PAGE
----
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Where can the danger be lurking? Two soldiers are huddled together, one gazing up at the sky, the other darting a sideward glance. They derive a tacit reassurance from their weapons, but they are both in their different ways alone and scared. They were painted by Ambrogio Lorenzetti in the Palazzo Pubblico in Siena, and they seem symptomatic of a state of emergency: the year was 1338, and the spectre of the signoria, of rule by one man, was abroad in the city, undermining the very idea of the common good.
In this book, distinguished historian Patrick Boucheron uncovers the rich social and political dimensions of the iconic ‘Fresco of Good Government’. He guides the reader through Lorenzetti’s divided city, where peaceful prosperity and leisure sit alongside the ever-present threats of violence, war and despotism. Lorenzetti’s painting reminds us crucially that good government is not founded on the wisdom of principled or virtuous rulers. Rather, good government lies in the visible and tangible effects it has on the lives of its citizens. By subjecting it to scrutiny, we may, at least for a while, be able to hold at bay the dark seductions of tyranny.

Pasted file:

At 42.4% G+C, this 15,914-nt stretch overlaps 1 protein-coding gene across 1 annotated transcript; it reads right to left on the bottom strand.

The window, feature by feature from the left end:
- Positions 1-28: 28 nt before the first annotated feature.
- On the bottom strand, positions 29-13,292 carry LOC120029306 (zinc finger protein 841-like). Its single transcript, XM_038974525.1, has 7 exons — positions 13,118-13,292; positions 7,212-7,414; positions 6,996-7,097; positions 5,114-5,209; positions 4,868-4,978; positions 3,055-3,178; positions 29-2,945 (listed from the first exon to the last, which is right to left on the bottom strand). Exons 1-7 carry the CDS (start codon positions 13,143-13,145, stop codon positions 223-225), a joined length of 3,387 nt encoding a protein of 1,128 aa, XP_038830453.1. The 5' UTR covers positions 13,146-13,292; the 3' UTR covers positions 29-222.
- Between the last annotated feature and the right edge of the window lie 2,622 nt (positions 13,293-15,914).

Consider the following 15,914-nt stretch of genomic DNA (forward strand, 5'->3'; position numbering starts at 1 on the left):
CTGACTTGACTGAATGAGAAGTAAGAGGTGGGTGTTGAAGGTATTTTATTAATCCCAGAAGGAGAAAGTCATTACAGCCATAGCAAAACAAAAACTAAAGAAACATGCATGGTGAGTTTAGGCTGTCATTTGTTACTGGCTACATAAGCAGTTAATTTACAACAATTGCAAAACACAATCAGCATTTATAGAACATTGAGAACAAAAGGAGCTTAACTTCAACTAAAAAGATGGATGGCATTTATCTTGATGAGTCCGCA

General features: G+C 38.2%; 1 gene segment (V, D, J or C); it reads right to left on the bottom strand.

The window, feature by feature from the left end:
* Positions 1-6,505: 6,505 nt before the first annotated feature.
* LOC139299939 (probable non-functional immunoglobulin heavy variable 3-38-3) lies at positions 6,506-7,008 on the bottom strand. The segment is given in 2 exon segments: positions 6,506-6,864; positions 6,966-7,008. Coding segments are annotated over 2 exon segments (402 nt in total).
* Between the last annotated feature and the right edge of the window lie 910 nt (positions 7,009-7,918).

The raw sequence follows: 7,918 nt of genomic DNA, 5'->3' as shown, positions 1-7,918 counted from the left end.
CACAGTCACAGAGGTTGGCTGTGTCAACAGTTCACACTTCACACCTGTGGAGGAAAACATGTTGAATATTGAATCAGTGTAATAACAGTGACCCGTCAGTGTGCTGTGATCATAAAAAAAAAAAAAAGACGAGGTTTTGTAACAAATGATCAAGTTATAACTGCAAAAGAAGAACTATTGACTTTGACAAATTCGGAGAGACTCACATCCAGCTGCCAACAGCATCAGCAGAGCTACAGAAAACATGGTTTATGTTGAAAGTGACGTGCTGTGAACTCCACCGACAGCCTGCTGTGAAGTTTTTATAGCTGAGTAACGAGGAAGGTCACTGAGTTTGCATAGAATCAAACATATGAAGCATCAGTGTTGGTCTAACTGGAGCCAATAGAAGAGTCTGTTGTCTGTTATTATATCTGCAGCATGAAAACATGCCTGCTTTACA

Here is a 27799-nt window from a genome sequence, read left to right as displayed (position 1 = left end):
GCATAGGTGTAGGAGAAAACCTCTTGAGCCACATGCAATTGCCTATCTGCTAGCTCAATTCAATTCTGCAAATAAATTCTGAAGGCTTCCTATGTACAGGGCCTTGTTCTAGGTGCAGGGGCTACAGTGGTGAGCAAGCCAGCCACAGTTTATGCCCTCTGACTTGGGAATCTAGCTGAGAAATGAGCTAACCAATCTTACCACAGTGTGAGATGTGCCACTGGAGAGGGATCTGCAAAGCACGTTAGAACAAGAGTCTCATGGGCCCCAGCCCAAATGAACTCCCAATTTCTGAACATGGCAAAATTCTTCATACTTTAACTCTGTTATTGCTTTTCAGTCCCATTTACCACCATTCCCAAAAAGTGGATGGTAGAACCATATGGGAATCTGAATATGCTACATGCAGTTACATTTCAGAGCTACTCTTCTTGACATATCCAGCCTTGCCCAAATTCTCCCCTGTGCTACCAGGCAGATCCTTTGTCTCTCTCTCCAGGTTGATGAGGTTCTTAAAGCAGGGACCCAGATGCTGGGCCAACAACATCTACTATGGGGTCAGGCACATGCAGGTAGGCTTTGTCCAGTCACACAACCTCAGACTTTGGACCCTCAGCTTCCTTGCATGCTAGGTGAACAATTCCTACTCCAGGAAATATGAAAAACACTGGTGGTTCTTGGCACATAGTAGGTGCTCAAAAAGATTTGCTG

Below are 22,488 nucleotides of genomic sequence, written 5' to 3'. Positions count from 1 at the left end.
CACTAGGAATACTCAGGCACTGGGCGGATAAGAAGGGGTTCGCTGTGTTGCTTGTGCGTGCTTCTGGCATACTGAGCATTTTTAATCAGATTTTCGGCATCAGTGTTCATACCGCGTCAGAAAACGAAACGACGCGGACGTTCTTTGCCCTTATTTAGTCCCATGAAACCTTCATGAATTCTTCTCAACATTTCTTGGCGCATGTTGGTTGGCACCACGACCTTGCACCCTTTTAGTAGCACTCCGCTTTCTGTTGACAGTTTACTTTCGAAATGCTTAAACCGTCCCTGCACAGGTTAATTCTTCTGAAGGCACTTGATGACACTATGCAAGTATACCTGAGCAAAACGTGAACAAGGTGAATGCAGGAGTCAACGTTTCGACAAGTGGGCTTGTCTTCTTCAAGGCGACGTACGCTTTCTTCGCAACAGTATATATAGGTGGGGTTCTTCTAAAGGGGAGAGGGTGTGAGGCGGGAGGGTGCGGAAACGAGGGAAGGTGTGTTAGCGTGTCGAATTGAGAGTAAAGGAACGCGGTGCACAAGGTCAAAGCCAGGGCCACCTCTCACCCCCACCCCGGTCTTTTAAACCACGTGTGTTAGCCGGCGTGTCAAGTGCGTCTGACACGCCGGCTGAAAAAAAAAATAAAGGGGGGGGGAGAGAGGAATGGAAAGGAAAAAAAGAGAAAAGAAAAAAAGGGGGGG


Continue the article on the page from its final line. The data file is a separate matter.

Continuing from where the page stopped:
From fourteenth-century Siena to the present, The Power of Images shows the latent dangers to democracy when our perceptions of the common good are distorted and undermined. It will appeal to students and scholars in art history, politics and the humanities, as well as to anyone interested in the nature of power.